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Local groups pressure loan giant on evictions, foreclosure policies

Yawu Miller | 1/15/2014, 10:55 a.m.
Domingo Franco, still living in the Dorchester home he lost to foreclosure last year, says he would like purchase the home with a new loan. Banner photo

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Members of housing rights groups gathered at 49 Speedwell St. in Dorchester to protest mortgage holder Fannie Mae’s policy of evicting tenants and former owners from homes following foreclosure.

A coalition of Boston housing activists is calling on the federally-funded housing giant Fannie Mae to end foreclosure policies they say are destabilizing Boston neighborhoods and driving up the cost of housing.

And with the appointment this month of Melvin Watt as head of the Federal Housing Finance Agency, coalition members are hoping they now actually have a chance of effecting change.

As Watt completed his first week on the job, taking over from Bush appointee Edward DeMarco, members of City Life Vida Urbana, the Right to the City Coalition, the Greater Four Corners Action Coalition and other groups demonstrated at a foreclosed Dorchester property against the firm’s refusal to negotiate a sale to a nonprofit group while the former owner, Domingo Franco, is still living on the premises.

Maureen Flynn, coordinator of the Coalition for Occupied Homes in Foreclosure, says her group has tried unsuccessfully to negotiate with Fannie Mae over the Speedwell Street property and others in the Dorchester area.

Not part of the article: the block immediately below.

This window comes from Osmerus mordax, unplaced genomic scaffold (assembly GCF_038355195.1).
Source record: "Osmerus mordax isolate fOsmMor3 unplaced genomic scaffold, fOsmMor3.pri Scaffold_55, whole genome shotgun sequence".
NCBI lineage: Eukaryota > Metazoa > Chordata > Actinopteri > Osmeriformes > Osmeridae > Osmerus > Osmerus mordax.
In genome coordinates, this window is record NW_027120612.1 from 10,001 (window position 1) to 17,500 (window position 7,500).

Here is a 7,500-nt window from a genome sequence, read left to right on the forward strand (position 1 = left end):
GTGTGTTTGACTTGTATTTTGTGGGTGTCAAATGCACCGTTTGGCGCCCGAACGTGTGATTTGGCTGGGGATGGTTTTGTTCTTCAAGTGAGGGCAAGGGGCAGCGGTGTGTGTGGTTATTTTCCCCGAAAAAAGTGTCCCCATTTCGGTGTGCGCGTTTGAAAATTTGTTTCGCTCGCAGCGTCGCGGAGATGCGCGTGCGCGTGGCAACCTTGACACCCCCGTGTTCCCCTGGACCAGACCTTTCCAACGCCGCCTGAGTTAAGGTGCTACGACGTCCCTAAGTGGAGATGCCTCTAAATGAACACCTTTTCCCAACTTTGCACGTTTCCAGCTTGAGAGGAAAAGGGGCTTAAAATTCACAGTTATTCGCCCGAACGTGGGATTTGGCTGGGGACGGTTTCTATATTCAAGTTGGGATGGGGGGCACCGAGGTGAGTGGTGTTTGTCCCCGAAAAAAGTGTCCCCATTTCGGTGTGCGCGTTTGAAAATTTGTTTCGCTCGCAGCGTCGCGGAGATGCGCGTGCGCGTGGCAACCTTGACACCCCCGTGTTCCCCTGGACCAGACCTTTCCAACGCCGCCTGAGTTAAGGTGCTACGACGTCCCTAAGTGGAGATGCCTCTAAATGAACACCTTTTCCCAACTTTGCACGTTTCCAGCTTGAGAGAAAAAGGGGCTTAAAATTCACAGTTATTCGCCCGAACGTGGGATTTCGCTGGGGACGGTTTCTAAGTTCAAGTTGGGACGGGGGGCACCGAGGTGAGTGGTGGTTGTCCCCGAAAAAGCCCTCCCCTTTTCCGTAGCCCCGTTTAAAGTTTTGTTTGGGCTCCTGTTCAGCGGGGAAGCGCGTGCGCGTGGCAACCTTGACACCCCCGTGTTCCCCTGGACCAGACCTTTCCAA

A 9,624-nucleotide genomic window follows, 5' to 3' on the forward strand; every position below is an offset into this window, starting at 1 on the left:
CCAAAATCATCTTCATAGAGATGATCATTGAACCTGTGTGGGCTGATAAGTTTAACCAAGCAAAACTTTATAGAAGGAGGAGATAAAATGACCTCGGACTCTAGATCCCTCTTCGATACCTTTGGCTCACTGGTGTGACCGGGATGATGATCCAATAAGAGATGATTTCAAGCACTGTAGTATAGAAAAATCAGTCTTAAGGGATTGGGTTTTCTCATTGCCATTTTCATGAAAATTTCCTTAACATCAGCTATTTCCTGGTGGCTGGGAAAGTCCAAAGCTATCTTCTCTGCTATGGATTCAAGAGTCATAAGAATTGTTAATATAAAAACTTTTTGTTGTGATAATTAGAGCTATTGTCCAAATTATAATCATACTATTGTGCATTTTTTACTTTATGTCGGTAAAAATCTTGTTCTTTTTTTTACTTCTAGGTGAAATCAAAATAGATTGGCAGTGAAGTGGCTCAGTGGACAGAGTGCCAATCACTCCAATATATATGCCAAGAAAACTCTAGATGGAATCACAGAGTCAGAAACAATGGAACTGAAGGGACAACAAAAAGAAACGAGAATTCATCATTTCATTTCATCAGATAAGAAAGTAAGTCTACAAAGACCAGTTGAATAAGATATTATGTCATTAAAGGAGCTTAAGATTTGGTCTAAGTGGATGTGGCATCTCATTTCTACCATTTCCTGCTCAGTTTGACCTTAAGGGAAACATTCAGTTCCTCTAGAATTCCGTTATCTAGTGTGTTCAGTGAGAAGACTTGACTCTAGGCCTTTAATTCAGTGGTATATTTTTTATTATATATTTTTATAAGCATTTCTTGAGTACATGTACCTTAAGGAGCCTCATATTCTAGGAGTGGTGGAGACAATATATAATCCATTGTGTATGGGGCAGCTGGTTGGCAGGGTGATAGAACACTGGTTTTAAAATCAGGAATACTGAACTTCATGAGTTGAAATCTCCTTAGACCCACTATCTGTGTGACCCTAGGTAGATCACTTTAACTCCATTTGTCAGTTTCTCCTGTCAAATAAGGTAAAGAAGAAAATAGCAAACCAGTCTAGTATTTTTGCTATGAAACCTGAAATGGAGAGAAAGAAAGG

“Fannie Mae is one of the biggest owners of foreclosed properties and we’re having the greatest difficulty with them,” she said.

COHIF is a coalition of nonprofits and city agencies working on a pilot project to keep owners and tenants in their homes. Their aims run counter to Fannie Mae policy.

“Fannie Mae’s goal is to empty out buildings and sell them,” Flynn says. “It’s the opposite of our goal.”

Asked for comment, Fannie Mae spokeswoman Callie Dosberg sent the Banner a statement via email.

“Tenants under a bona fide lease or tenancy who rent a property that goes into foreclosure have the opportunity to continue renting the property from Fannie Mae,” the statement reads. “Former homeowners who are foreclosed upon must vacate the property unless they are able to satisfy the full debt of the foreclosed mortgage, including interest and the costs of pursuing the foreclosure.”

Franco’s tenant, Josephina Luna, says she never received notice that Fannie Mae was taking possession of her home, but she did receive a notice requiring her to vacate the building.

City Life staff, who are working with the Franco, say it’s in the best interest of owners, tenants and neighbors keep the owners in their homes.

“If the banks force people out of their homes what you’ll have is an abandoned building, sometimes four or five on a block, which brings the values of everyone’s home down,” says City Life/Vida Urbana organizer Antonio Ennis.

When homes go into foreclosure, banks commonly send owners and tenants letters telling them to vacate in 14 days.

“We encourage people to stay in their homes because the bank doesn’t have the authority to evict tenants,” Ennis says. “The banks engaged in predatory practices. We encourage them to stay in place so they can have more leverage.”

Franco obtained a mortgage for the Speedwell Street triple decker from JPMorgan Chase in August 2002, purchasing the house for $430,000. In 2009, he lost his job as a union carpenter and squeaked by with payments before going into default.